Rebecca Sive | 10:18 AM | Blog Post
Three cheers for Maria Shriver and John Podesta for launching "A Woman's Nation," a Center for American Progress project to explore American women's current status and opportunities. Go to www.americanprogress.org
for more information.
But how do we get there from here? Here's my (first) take
on what it will take. This take
focuses on lessons women seeking public office need to bear-in-mind. "Be careful what you wish for":
As Caroline Kennedy's recent experience teaches us, choose carefully lest you get tripped-up by the belief that all public service is equal in steeling one for the rigors of public scrutiny. "Make no small plans":
As the Presidential election made clear, think big, and then move early and quickly, for day-to-day voting, fundraising and media exposure tar all and tar quickly."All politics is local":
Louisiana U.S. Senator Mary Landrieu's recent re-election, in her ever-so-conservative state, suggests that creating an organizing plan--and compelling messages--for every single precinct
-- whether that precinct is defined by geography, demography, issue-interests, or any other measure that induces a crowd of potential voters to gather, can put one over-the-top in what otherwise looks like a very difficult situation. "We don't want nobody nobody sent":
Minnesota's senior(and still only) U.S. Senator, Amy Klobuchar, spent years building her public policy and electoral experience. Now, by almost any measure, beginning with one created by the New York Times
, Senator Klobuchar is on the short list of women who might become President one day.
For the numbers, go to:Celinda Lake's recent article in Women's E-News,
, and toRutger's Center for American Women and Poltics: www.cawp.org.
Labels: Amy Klobuchar, Center for American Progress, Center for American Women and Politics, John Podesta, Maria Shriver, Mary Landrieu, New York Times
Rebecca Sive | 12:46 PM | Blog Post
Welcome to "SiveSiftings: Rebecca Sive Talks Back."
SiveSiftings will highlight significant organizing opportunities and policy changes, big ideas, innovative strategies, and tactics and connections that can advance equality and social justice.
SiveSiftings will cover the views of opinion leaders, the actions of technology inventors and public officials, and the grass-roots activities of community organizers and neighborhood leaders.
SiveSiftings will come in the form of musings, strongly-worded opinions, interviews with thought leaders and public figures, to-do lists, manifestos and action proposals.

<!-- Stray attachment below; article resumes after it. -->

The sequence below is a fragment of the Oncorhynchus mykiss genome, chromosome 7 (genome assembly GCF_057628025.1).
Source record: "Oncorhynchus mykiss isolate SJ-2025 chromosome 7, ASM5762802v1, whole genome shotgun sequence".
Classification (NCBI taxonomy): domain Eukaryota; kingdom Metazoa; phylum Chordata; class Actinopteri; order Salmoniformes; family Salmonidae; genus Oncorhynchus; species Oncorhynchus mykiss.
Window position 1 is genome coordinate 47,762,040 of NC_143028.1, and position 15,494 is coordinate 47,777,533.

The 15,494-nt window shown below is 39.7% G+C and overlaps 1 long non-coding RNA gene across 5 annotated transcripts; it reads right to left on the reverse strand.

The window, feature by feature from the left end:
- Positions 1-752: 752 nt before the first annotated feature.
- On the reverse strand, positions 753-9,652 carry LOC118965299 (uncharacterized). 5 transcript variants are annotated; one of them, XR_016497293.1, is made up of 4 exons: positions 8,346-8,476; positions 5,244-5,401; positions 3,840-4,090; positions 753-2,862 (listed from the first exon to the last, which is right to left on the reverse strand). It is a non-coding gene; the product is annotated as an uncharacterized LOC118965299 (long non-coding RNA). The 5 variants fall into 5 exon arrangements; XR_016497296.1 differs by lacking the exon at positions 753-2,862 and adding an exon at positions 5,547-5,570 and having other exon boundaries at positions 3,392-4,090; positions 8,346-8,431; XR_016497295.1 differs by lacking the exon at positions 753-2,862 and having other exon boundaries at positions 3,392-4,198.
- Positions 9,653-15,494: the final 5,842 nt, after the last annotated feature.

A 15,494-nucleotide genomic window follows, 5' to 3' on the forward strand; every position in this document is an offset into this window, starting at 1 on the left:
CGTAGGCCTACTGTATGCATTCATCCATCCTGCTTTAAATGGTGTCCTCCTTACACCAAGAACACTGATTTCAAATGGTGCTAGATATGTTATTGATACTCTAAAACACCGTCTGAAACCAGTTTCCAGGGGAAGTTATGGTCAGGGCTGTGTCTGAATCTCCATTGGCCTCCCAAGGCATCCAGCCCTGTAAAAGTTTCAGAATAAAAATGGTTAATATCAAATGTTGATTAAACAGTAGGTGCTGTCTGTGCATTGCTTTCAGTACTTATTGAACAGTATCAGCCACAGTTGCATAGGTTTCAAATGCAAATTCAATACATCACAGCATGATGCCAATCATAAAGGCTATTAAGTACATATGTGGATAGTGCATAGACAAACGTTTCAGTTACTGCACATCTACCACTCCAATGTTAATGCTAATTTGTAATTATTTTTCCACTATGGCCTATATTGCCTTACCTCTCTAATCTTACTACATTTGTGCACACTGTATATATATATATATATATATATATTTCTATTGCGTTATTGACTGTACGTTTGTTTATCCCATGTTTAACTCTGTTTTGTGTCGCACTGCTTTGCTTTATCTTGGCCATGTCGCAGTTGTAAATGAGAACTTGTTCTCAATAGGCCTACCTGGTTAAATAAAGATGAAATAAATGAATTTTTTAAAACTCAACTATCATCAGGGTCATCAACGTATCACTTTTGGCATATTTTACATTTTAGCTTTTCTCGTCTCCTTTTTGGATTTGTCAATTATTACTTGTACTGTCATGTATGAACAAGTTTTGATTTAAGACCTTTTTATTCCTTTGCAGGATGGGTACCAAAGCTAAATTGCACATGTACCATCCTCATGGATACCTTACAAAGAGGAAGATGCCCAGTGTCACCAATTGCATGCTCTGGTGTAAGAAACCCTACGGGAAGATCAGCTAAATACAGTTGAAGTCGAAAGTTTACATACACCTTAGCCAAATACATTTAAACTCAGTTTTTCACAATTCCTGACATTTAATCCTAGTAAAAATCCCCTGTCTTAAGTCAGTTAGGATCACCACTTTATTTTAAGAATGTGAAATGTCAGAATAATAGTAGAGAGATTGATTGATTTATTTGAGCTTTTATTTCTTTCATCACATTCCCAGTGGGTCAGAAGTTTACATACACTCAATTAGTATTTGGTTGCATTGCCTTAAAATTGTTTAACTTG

This is the second edition of SiveSiftings. I first wrote SiveSiftings for my high school newspaper. At that time, I was motivated to share my thoughts about the matter of race, just as I will in this second edition.
Several years before I started writing that high-school column, I had started taking the New York subway. Diversity and differences of all kinds were all around me. I found that I was endlessly curious about the communities my fellow and sister subway-riders came from, were going-to, the kinds of lives they lived, the opportunities they had, and, most of all, about what the other girls on the subway thought lay ahead for them.
The news of that subway-riding and revolutionary era--news from Mississippi and Alabama, Newark, Detroit and Chicago--put my subway-riding observations in a larger context. I realized there were sky-high--and subway-tunnel deep--impediments to equality for too many in the crowds of subway-riders around me. And so I moved to Chicago and started a lifetime's work of community organizing and social justice advocacy.
Today, at another time of great American revolution, I write SiveSiftings again because, once again, faint hearts and meek actions won't suffice. Once again, we must look, listen, learn, and then act courageously and forcefully.
I write from Chicago, where I've been inspired by Dr. King, Saul Alinsky, Jane Addams and many others; where there is still so much to learn, and still so much to do, even though we have inspired our gifted new President.
I hope you’ll take a look at my Blogroll and Resources list, subscribe to SiveSiftings, and e-mail me about topics I should discuss and people I should interview. And do tell me what's on your social-change to-do list. I'm confident we can figure this out together.
Labels: Alabama, Barack Obama, Chicago, civil rights, community organizing, Detroit, Dr. King, Jane Addams, Mississippi, New York, Newark, Saul Alinsky, social justice, women's rights